Ugly Duckling: Crankcase is a group of some of my buddies that I've known from church for a long time. They have this real, real, real bad funk band. I thought it was real funny because they aren't like these traditional funk dudes that wear bellbottoms, have afros, and use wah-wah peddles on their guitar. 'Let's play Shaft!' I hate all that stuff. Those are the kind of white boys I hate. 'Hey, check us out, we can play Superfly!' That is real irritating funk. But, these guys are like into the real stuff, The Meters, the real crusty, kind of crappy funk. Their favorite prog-rock band is Yes. They loved early Yes. I was really intrigued by their musical taste and their disgusting approach to recording. Ugly Ducking is very meticulous but Crankcase, those guys think if it takes 10 minutes, it's too long. So, when I got involved with Crankcase, it was a real departure for me. We thought that we would do something very interesting with hip-hop. Usually, funk bands have pretty bad rappers or pretty bad funk. I see myself as a decent rapper and I thought their funk was adventurous. That's what it's all about in 2003, adventure. Let's go out on a journey to see if we can do something different. The whole thing was the opposite of Ugly Duckling. It was still real, dirty funk but it was real raw and low budget. 'Model Arithmetic' is more like a punk record in some ways because of the packaging and stuff. They like a lot of Euro progressive rock with weird timings. I think one of the first songs we did were 'The Tale Of The Stolen Funk And How We Stole It Back'. Then, we recorded the 'Model Arithmetic' album (on Pete Records). I'm on like half of the songs.
MVRemix: The song 'Opening Act' is a hilarious track about the lack of respect a group gets by being an opening act. When you were starting out, what was the worst show you ever did? What happened?"
Ugly Duckling: One time, we had Double K be the announcer at the start of 'Opening Act'. He did this impression of this guy who is an announcer. We were excited to do any show early on. It was supposed to be a bikini contest but it was a real ghetto bikini contest. There were like only 26 people there. Alkaholiks were supposed to show up and do a show. We were in L.A. and The Liks pretty much play every other night. They didn't show up. Nobody showed up. There was a really bad host who was like 'Yeah y'all! We're gonna bring you deez guys! They are from Long Beach! They go by the code of Ugly Duckling!' He was dressed in this Steve Harvey pimp suit. Everyone was oblivious of what we did. We did this straight up old school type set. There were these Black people expecting to see this bikini contest. They were like 'Oh my gosh! If these people don't stop playing, I'll start breaking something!'.
MVRemix: Was there one specific event or show that inspired the song 'Opening Act'?
Ugly Duckling: We wrote that song 'Opening Act' when we opened up for Basement Jaxx, a dance act. Some of those early shows were real tough to get through for us. A lot of people were like 'Man! This music is too slow! I just took some ecstasy and you're messing my high all up! Please! Hurry up and finish your set so the gay dance DJs can come on and entertain us.' So, we thought that we should do a song about being the opening act.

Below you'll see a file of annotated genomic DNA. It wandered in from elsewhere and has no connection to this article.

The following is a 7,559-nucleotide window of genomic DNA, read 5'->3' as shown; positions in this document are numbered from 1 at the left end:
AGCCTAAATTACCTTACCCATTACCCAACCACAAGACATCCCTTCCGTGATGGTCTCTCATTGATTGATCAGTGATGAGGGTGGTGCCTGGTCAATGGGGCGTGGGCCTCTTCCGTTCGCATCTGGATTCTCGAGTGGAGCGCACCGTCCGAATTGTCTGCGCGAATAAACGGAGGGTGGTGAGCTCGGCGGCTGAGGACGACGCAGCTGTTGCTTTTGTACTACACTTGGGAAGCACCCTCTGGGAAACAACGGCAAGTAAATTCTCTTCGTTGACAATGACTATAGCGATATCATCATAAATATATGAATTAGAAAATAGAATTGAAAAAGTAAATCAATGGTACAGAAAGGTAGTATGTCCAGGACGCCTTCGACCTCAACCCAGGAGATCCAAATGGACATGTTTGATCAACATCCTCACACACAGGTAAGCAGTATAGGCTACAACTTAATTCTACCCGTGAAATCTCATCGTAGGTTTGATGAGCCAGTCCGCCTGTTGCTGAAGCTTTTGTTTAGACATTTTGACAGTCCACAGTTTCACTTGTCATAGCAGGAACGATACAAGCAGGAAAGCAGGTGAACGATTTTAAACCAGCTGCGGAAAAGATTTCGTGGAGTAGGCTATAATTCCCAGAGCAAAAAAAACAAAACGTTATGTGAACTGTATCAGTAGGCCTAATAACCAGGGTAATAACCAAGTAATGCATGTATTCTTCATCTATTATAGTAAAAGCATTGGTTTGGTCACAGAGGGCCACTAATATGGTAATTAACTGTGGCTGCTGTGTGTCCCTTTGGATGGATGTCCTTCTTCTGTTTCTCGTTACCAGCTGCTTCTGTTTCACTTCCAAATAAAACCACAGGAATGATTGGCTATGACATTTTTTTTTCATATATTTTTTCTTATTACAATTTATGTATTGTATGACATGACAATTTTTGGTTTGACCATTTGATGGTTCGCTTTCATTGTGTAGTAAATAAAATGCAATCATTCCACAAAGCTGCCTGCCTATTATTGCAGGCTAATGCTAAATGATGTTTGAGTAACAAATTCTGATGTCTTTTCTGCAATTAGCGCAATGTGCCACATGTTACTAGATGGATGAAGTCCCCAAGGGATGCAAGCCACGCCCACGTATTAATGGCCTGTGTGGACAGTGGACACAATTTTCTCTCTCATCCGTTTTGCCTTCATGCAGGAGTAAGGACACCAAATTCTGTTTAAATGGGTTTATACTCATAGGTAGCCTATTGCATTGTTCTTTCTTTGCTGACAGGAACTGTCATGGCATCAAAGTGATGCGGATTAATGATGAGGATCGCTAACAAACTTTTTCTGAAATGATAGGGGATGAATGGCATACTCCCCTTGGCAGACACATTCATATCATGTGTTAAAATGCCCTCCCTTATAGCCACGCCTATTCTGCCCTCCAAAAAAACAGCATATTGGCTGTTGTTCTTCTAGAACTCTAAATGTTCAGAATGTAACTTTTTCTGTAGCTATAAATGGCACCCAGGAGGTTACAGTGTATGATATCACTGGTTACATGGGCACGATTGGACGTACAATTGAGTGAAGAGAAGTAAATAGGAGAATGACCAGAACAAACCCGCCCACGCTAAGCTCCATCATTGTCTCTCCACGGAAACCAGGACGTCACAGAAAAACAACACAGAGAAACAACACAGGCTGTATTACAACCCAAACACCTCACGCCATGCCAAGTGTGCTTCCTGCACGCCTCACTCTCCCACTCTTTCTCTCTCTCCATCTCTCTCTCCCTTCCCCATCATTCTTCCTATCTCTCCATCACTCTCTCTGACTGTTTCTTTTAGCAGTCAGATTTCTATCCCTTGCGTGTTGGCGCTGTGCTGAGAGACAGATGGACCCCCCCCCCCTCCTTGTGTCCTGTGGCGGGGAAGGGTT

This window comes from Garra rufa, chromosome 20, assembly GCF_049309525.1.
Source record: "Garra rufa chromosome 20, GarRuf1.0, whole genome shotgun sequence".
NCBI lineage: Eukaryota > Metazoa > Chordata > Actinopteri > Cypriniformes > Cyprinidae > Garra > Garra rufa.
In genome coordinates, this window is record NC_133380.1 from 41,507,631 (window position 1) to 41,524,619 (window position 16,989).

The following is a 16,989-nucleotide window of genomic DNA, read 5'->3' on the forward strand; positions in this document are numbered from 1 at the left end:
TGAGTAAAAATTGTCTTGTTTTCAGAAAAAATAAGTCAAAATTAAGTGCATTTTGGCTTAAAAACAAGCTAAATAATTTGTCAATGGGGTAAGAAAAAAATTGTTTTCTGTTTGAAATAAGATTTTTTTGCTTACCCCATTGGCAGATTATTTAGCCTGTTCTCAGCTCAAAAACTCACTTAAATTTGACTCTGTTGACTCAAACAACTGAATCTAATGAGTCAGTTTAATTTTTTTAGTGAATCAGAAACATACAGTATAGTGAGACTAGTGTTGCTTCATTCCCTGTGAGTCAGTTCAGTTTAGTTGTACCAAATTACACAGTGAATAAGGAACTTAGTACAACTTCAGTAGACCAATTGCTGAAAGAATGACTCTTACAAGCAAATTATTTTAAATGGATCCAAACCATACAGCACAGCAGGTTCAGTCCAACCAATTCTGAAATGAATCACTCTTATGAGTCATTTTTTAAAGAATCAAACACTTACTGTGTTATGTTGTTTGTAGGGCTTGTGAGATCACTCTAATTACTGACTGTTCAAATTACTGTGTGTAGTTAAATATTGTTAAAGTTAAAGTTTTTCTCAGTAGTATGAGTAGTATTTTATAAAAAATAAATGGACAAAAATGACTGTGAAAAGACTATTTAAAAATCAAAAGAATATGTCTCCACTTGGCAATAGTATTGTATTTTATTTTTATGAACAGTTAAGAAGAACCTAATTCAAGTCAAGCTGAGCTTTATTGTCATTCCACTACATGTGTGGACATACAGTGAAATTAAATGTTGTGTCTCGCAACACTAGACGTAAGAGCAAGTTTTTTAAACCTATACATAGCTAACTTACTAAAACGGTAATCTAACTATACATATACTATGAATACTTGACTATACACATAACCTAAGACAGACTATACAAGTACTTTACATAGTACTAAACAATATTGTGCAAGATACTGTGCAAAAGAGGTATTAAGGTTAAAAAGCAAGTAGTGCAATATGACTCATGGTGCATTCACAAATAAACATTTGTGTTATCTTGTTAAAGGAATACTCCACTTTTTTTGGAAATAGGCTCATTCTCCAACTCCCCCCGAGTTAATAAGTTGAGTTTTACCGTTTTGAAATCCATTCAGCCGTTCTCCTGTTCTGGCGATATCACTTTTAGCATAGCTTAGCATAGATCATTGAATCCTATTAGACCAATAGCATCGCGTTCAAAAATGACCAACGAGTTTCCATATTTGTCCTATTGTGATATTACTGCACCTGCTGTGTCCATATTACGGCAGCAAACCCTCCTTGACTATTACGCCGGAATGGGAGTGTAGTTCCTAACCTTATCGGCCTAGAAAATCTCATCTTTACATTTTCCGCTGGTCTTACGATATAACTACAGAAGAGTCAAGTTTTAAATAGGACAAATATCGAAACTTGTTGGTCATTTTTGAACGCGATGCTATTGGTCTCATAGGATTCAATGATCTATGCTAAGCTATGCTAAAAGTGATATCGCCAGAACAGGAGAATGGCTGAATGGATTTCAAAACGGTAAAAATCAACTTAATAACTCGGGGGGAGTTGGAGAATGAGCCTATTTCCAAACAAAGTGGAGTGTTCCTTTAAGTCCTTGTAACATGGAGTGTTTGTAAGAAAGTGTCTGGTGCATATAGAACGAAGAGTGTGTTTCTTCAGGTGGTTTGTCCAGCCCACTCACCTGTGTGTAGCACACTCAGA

MVRemix: Death Penalty - For or against?
Ugly Duckling: I have to say that I am for it. I am pro-death penalty for one reason. I am not pro-revenge but I have to say, even though it may sound funny, I think the death penalty makes the statement that life is very valuable. If you take somebody else's life, you should be held accountable for that. The life you took is so extremely valuable. You had no right to take it. So, I think it makes the statement that society will not tolerate that behavior.
MVRemix: What CD or LP has been in your CD player or turntable recently?
Ugly Duckling: You know, with my girlfriend, it's hard to listen to what I want in my CD player. I guess that is irrelevant. She listens to Justine Timberlake. You know what, I thought about getting my girl into hip-hop. When we first met, my girlfriend liked me, so she pretended that she liked hip-hop. I found out really quick that I prefer a girl who doesn't like hip-hop. I don't want to talk about emcees and stuff. My girlfriend is a pretty wacky girl and the stuff I turned her on to was stuff like Brand Nubian, like that early 90's hip-hop stuff that was all fun. She likes Powderpuff Girls and cartoons. She knows what she likes. Actually, it's her fault that we did this stupid album because I'm always trying to make her laugh. She actually rapped on the album. She's Brianna. As for turntables, I have a horrible record collection. Einstein is sick with his records. I have some good ones but my collection is nothing like Einstein's. I'm going to look like a geek but I'm DJ-ing a party for my buddy this weekend and I am mixing 'The New Style' by Beastie Boys with 'Oh Sherrie' by Steve Perry. There's this a cappella part of the Steve Perry song and I'm mixing in beats and Beastie Boys' vocals on it. I'm gonna rock the Steve Perry at the party. Also, I have been listening to a lot of Brazilian music. There back rhythms and beats are very intricate.